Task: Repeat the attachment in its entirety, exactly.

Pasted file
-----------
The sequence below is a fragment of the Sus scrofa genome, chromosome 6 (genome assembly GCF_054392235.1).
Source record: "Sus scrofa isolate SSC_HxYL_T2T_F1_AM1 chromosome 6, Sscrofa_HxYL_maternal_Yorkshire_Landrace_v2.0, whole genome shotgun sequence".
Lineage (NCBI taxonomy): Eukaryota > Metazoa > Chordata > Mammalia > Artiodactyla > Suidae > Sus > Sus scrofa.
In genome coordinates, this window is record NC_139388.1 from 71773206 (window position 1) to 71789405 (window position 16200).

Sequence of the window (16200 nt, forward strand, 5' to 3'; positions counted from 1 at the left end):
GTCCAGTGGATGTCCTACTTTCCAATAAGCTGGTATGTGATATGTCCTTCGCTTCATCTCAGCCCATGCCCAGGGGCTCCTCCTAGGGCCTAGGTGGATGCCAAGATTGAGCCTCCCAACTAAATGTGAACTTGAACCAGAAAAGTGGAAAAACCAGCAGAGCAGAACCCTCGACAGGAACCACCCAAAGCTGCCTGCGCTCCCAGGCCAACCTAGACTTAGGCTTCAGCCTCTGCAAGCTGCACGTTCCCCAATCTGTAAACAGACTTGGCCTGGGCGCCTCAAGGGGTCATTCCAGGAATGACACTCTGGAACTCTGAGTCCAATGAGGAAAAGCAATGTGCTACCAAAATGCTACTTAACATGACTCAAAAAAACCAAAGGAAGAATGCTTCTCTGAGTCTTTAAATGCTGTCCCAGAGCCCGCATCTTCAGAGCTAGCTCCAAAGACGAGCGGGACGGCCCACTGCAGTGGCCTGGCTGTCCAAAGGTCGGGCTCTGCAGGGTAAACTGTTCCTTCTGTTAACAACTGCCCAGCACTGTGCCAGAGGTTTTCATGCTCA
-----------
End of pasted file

The sequence below is a fragment of the Sus scrofa genome, chromosome 6 (genome assembly GCF_054392235.1).
Source record: "Sus scrofa isolate SSC_HxYL_T2T_F1_AM1 chromosome 6, Sscrofa_HxYL_maternal_Yorkshire_Landrace_v2.0, whole genome shotgun sequence".
Lineage (NCBI taxonomy): Eukaryota > Metazoa > Chordata > Mammalia > Artiodactyla > Suidae > Sus > Sus scrofa.
In genome coordinates, this window is record NC_139388.1 from 71773206 (window position 1) to 71789405 (window position 16200).

Sequence of the window (16200 nt, forward strand, 5' to 3'; positions counted from 1 at the left end):
GTCCAGTGGATGTCCTACTTTCCAATAAGCTGGTATGTGATATGTCCTTCGCTTCATCTCAGCCCATGCCCAGGGGCTCCTCCTAGGGCCTAGGTGGATGCCAAGATTGAGCCTCCCAACTAAATGTGAACTTGAACCAGAAAAGTGGAAAAACCAGCAGAGCAGAACCCTCGACAGGAACCACCCAAAGCTGCCTGCGCTCCCAGGCCAACCTAGACTTAGGCTTCAGCCTCTGCAAGCTGCACGTTCCCCAATCTGTAAACAGACTTGGCCTGGGCGCCTCAAGGGGTCATTCCAGGAATGACACTCTGGAACTCTGAGTCCAATGAGGAAAAGCAATGTGCTACCAAAATGCTACTTAACATGACTCAAAAAAACCAAAGGAAGAATGCTTCTCTGAGTCTTTAAATGCTGTCCCAGAGCCCGCATCTTCAGAGCTAGCTCCAAAGACGAGCGGGACGGCCCACTGCAGTGGCCTGGCTGTCCAAAGGTCGGGCTCTGCAGGGTAAACTGTTCCTTCTGTTAACAACTGCCCAGCACTGTGCCAGAGGTTTTCATGCTCA